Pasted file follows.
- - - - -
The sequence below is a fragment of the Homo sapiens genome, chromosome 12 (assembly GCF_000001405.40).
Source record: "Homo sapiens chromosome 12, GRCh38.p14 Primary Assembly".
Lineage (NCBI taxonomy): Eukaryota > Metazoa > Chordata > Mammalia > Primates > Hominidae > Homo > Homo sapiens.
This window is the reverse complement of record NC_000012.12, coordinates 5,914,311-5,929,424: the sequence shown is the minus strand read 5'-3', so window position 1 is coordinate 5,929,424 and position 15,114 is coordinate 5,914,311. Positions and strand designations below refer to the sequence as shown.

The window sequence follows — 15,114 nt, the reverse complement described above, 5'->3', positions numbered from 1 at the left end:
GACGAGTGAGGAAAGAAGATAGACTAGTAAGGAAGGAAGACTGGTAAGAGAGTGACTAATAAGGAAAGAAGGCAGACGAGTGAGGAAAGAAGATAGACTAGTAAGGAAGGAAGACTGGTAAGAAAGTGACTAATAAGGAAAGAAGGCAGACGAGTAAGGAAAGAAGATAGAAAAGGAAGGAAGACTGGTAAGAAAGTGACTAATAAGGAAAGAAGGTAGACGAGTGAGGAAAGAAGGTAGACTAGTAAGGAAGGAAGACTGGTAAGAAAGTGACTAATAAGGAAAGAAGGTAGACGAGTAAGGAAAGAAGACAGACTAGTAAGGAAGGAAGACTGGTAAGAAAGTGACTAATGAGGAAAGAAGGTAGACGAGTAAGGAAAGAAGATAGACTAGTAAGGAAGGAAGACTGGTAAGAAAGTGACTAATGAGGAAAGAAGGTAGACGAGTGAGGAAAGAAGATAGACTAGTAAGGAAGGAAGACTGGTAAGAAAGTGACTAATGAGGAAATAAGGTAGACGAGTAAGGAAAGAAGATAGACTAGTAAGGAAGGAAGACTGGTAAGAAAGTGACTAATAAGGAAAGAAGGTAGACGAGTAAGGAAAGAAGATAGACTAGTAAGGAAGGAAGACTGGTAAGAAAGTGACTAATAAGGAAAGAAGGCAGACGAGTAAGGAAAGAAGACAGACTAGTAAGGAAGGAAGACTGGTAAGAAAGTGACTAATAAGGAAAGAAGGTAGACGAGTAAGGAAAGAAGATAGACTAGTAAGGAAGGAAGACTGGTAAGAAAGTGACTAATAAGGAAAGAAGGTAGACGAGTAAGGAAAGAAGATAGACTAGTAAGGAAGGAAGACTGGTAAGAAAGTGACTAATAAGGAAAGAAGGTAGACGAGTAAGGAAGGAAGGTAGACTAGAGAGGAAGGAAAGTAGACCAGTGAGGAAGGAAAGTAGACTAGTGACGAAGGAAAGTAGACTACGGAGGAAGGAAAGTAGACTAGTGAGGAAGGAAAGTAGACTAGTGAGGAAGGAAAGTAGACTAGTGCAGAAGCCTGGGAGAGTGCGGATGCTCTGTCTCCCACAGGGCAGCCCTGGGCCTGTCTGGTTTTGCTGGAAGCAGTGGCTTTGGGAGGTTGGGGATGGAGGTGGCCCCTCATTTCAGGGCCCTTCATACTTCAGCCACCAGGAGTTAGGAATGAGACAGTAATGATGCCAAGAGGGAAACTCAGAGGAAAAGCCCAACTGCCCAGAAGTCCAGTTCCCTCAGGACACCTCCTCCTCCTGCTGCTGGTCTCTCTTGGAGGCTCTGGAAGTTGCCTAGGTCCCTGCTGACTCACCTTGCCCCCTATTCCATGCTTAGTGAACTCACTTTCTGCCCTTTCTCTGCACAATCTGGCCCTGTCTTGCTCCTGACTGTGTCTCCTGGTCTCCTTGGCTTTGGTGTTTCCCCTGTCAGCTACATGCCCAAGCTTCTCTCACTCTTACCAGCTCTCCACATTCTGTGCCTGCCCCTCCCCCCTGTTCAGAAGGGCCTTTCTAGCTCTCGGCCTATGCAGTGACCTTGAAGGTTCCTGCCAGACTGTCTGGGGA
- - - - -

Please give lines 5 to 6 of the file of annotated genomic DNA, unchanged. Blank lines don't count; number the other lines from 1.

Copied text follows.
The window sequence follows — 15,114 nt, the reverse complement described above, 5'->3', positions numbered from 1 at the left end:
GACGAGTGAGGAAAGAAGATAGACTAGTAAGGAAGGAAGACTGGTAAGAGAGTGACTAATAAGGAAAGAAGGCAGACGAGTGAGGAAAGAAGATAGACTAGTAAGGAAGGAAGACTGGTAAGAAAGTGACTAATAAGGAAAGAAGGCAGACGAGTAAGGAAAGAAGATAGAAAAGGAAGGAAGACTGGTAAGAAAGTGACTAATAAGGAAAGAAGGTAGACGAGTGAGGAAAGAAGGTAGACTAGTAAGGAAGGAAGACTGGTAAGAAAGTGACTAATAAGGAAAGAAGGTAGACGAGTAAGGAAAGAAGACAGACTAGTAAGGAAGGAAGACTGGTAAGAAAGTGACTAATGAGGAAAGAAGGTAGACGAGTAAGGAAAGAAGATAGACTAGTAAGGAAGGAAGACTGGTAAGAAAGTGACTAATGAGGAAAGAAGGTAGACGAGTGAGGAAAGAAGATAGACTAGTAAGGAAGGAAGACTGGTAAGAAAGTGACTAATGAGGAAATAAGGTAGACGAGTAAGGAAAGAAGATAGACTAGTAAGGAAGGAAGACTGGTAAGAAAGTGACTAATAAGGAAAGAAGGTAGACGAGTAAGGAAAGAAGATAGACTAGTAAGGAAGGAAGACTGGTAAGAAAGTGACTAATAAGGAAAGAAGGCAGACGAGTAAGGAAAGAAGACAGACTAGTAAGGAAGGAAGACTGGTAAGAAAGTGACTAATAAGGAAAGAAGGTAGACGAGTAAGGAAAGAAGATAGACTAGTAAGGAAGGAAGACTGGTAAGAAAGTGACTAATAAGGAAAGAAGGTAGACGAGTAAGGAAAGAAGATAGACTAGTAAGGAAGGAAGACTGGTAAGAAAGTGACTAATAAGGAAAGAAGGTAGACGAGTAAGGAAGGAAGGTAGACTAGAGAGGAAGGAAAGTAGACCAGTGAGGAAGGAAAGTAGACTAGTGACGAAGGAAAGTAGACTACGGAGGAAGGAAAGTAGACTAGTGAGGAAGGAAAGTAGACTAGTGAGGAAGGAAAGTAGACTAGTGCAGAAGCCTGGGAGAGTGCGGATGCTCTGTCTCCCACAGGGCAGCCCTGGGCCTGTCTGGTTTTGCTGGAAGCAGTGGCTTTGGGAGGTTGGGGATGGAGGTGGCCCCTCATTTCAGGGCCCTTCATACTTCAGCCACCAGGAGTTAGGAATGAGACAGTAATGATGCCAAGAGGGAAACTCAGAGGAAAAGCCCAACTGCCCAGAAGTCCAGTTCCCTCAGGACACCTCCTCCTCCTGCTGCTGGTCTCTCTTGGAGGCTCTGGAAGTTGCCTAGGTCCCTGCTGACTCACCTTGCCCCCTATTCCATGCTTAGTGAACTCACTTTCTGCCCTTTCTCTGCACAATCTGGCCCTGTCTTGCTCCTGACTGTGTCTCCTGGTCTCCTTGGCTTTGGTGTTTCCCCTGTCAGCTACATGCCCAAGCTTCTCTCACTCTTACCAGCTCTCCACATTCTGTGCCTGCCCCTCCCCCCTGTTCAGAAGGGCCTTTCTAGCTCTCGGCCTATGCAGTGACCTTGAAGGTTCCTGCCAGACTGTCTGGGGA